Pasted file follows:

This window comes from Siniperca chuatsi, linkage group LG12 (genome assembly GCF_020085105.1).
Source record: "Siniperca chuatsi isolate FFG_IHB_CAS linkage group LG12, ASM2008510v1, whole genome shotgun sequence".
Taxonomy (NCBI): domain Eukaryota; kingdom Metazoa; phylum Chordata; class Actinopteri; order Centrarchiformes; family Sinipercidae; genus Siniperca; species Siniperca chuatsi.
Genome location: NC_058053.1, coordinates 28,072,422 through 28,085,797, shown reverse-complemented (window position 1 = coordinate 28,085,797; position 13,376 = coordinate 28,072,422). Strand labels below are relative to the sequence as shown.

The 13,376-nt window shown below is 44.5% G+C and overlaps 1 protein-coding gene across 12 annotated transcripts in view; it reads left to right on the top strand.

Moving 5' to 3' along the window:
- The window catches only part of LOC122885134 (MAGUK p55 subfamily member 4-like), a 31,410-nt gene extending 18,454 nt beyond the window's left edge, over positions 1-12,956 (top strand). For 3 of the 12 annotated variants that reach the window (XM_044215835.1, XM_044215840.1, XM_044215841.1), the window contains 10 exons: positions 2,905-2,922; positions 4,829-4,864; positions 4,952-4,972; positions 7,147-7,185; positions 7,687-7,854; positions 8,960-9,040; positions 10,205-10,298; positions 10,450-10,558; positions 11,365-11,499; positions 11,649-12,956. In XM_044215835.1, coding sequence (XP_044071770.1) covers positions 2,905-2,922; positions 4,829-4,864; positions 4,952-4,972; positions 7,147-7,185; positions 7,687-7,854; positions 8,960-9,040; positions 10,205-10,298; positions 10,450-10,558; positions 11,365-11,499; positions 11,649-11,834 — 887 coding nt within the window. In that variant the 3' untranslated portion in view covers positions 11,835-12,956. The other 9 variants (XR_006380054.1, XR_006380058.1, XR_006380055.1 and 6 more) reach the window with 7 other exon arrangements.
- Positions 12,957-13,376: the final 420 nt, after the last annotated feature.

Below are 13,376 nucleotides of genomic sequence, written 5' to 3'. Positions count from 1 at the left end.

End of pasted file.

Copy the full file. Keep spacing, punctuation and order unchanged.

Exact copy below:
This window comes from Siniperca chuatsi, linkage group LG12 (genome assembly GCF_020085105.1).
Source record: "Siniperca chuatsi isolate FFG_IHB_CAS linkage group LG12, ASM2008510v1, whole genome shotgun sequence".
Taxonomy (NCBI): domain Eukaryota; kingdom Metazoa; phylum Chordata; class Actinopteri; order Centrarchiformes; family Sinipercidae; genus Siniperca; species Siniperca chuatsi.
Genome location: NC_058053.1, coordinates 28,072,422 through 28,085,797, shown reverse-complemented (window position 1 = coordinate 28,085,797; position 13,376 = coordinate 28,072,422). Strand labels below are relative to the sequence as shown.

The 13,376-nt window shown below is 44.5% G+C and overlaps 1 protein-coding gene across 12 annotated transcripts in view; it reads left to right on the top strand.

Moving 5' to 3' along the window:
- The window catches only part of LOC122885134 (MAGUK p55 subfamily member 4-like), a 31,410-nt gene extending 18,454 nt beyond the window's left edge, over positions 1-12,956 (top strand). For 3 of the 12 annotated variants that reach the window (XM_044215835.1, XM_044215840.1, XM_044215841.1), the window contains 10 exons: positions 2,905-2,922; positions 4,829-4,864; positions 4,952-4,972; positions 7,147-7,185; positions 7,687-7,854; positions 8,960-9,040; positions 10,205-10,298; positions 10,450-10,558; positions 11,365-11,499; positions 11,649-12,956. In XM_044215835.1, coding sequence (XP_044071770.1) covers positions 2,905-2,922; positions 4,829-4,864; positions 4,952-4,972; positions 7,147-7,185; positions 7,687-7,854; positions 8,960-9,040; positions 10,205-10,298; positions 10,450-10,558; positions 11,365-11,499; positions 11,649-11,834 — 887 coding nt within the window. In that variant the 3' untranslated portion in view covers positions 11,835-12,956. The other 9 variants (XR_006380054.1, XR_006380058.1, XR_006380055.1 and 6 more) reach the window with 7 other exon arrangements.
- Positions 12,957-13,376: the final 420 nt, after the last annotated feature.

Below are 13,376 nucleotides of genomic sequence, written 5' to 3'. Positions count from 1 at the left end.